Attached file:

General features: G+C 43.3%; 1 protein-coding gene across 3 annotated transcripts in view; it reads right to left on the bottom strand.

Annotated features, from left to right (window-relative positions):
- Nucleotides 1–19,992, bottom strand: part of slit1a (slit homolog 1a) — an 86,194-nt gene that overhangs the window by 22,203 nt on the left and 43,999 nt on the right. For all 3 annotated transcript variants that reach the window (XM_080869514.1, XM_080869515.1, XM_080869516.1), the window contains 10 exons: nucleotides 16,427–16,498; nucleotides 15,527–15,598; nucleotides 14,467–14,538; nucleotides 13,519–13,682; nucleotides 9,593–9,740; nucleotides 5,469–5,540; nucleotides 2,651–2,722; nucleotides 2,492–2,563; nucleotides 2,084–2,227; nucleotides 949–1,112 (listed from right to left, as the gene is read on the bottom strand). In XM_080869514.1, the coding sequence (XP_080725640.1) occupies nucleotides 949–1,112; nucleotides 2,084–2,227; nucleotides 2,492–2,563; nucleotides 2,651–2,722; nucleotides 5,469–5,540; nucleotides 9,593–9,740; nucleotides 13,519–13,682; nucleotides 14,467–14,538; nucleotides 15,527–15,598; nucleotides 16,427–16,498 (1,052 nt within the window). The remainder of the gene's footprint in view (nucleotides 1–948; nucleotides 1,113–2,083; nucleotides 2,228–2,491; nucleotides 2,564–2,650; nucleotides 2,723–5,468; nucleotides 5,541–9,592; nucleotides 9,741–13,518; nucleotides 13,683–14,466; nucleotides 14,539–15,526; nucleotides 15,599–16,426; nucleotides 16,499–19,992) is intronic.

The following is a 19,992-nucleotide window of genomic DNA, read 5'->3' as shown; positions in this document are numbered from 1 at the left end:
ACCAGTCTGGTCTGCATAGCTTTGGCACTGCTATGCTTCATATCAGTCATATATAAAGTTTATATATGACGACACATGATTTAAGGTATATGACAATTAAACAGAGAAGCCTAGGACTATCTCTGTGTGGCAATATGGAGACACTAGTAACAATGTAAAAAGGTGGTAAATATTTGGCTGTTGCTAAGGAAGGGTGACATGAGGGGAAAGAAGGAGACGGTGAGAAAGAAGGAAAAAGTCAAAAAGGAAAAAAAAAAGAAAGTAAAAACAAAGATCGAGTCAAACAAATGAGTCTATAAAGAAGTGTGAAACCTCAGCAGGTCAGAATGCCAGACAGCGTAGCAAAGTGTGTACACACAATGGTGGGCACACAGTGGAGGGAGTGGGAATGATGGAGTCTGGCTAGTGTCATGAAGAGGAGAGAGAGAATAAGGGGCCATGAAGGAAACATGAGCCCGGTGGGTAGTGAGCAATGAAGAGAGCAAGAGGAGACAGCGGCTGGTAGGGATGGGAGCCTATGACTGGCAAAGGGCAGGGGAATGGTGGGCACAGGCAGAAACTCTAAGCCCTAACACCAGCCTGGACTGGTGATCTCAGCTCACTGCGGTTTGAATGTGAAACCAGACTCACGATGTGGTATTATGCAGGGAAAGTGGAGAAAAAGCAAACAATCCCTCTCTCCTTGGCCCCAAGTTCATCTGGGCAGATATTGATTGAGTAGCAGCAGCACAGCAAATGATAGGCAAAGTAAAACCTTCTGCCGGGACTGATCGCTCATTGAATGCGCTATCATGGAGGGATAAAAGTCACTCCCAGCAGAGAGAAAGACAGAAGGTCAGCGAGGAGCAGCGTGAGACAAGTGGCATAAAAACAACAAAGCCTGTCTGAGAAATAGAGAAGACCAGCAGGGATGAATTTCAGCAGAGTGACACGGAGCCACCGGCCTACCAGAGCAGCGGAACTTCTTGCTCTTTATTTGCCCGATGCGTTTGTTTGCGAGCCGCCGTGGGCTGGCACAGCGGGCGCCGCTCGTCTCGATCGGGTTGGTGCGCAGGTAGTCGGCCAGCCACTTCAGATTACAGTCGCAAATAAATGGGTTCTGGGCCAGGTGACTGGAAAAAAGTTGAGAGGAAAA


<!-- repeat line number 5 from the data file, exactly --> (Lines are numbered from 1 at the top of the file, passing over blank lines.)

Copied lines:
ACCAGTCTGGTCTGCATAGCTTTGGCACTGCTATGCTTCATATCAGTCATATATAAAGTTTATATATGACGACACATGATTTAAGGTATATGACAATTAAACAGAGAAGCCTAGGACTATCTCTGTGTGGCAATATGGAGACACTAGTAACAATGTAAAAAGGTGGTAAATATTTGGCTGTTGCTAAGGAAGGGTGACATGAGGGGAAAGAAGGAGACGGTGAGAAAGAAGGAAAAAGTCAAAAAGGAAAAAAAAAAGAAAGTAAAAACAAAGATCGAGTCAAACAAATGAGTCTATAAAGAAGTGTGAAACCTCAGCAGGTCAGAATGCCAGACAGCGTAGCAAAGTGTGTACACACAATGGTGGGCACACAGTGGAGGGAGTGGGAATGATGGAGTCTGGCTAGTGTCATGAAGAGGAGAGAGAGAATAAGGGGCCATGAAGGAAACATGAGCCCGGTGGGTAGTGAGCAATGAAGAGAGCAAGAGGAGACAGCGGCTGGTAGGGATGGGAGCCTATGACTGGCAAAGGGCAGGGGAATGGTGGGCACAGGCAGAAACTCTAAGCCCTAACACCAGCCTGGACTGGTGATCTCAGCTCACTGCGGTTTGAATGTGAAACCAGACTCACGATGTGGTATTATGCAGGGAAAGTGGAGAAAAAGCAAACAATCCCTCTCTCCTTGGCCCCAAGTTCATCTGGGCAGATATTGATTGAGTAGCAGCAGCACAGCAAATGATAGGCAAAGTAAAACCTTCTGCCGGGACTGATCGCTCATTGAATGCGCTATCATGGAGGGATAAAAGTCACTCCCAGCAGAGAGAAAGACAGAAGGTCAGCGAGGAGCAGCGTGAGACAAGTGGCATAAAAACAACAAAGCCTGTCTGAGAAATAGAGAAGACCAGCAGGGATGAATTTCAGCAGAGTGACACGGAGCCACCGGCCTACCAGAGCAGCGGAACTTCTTGCTCTTTATTTGCCCGATGCGTTTGTTTGCGAGCCGCCGTGGGCTGGCACAGCGGGCGCCGCTCGTCTCGATCGGGTTGGTGCGCAGGTAGTCGGCCAGCCACTTCAGATTACAGTCGCAAATAAATGGGTTCTGGGCCAGGTGACTGGAAAAAAGTTGAGAGGAAAA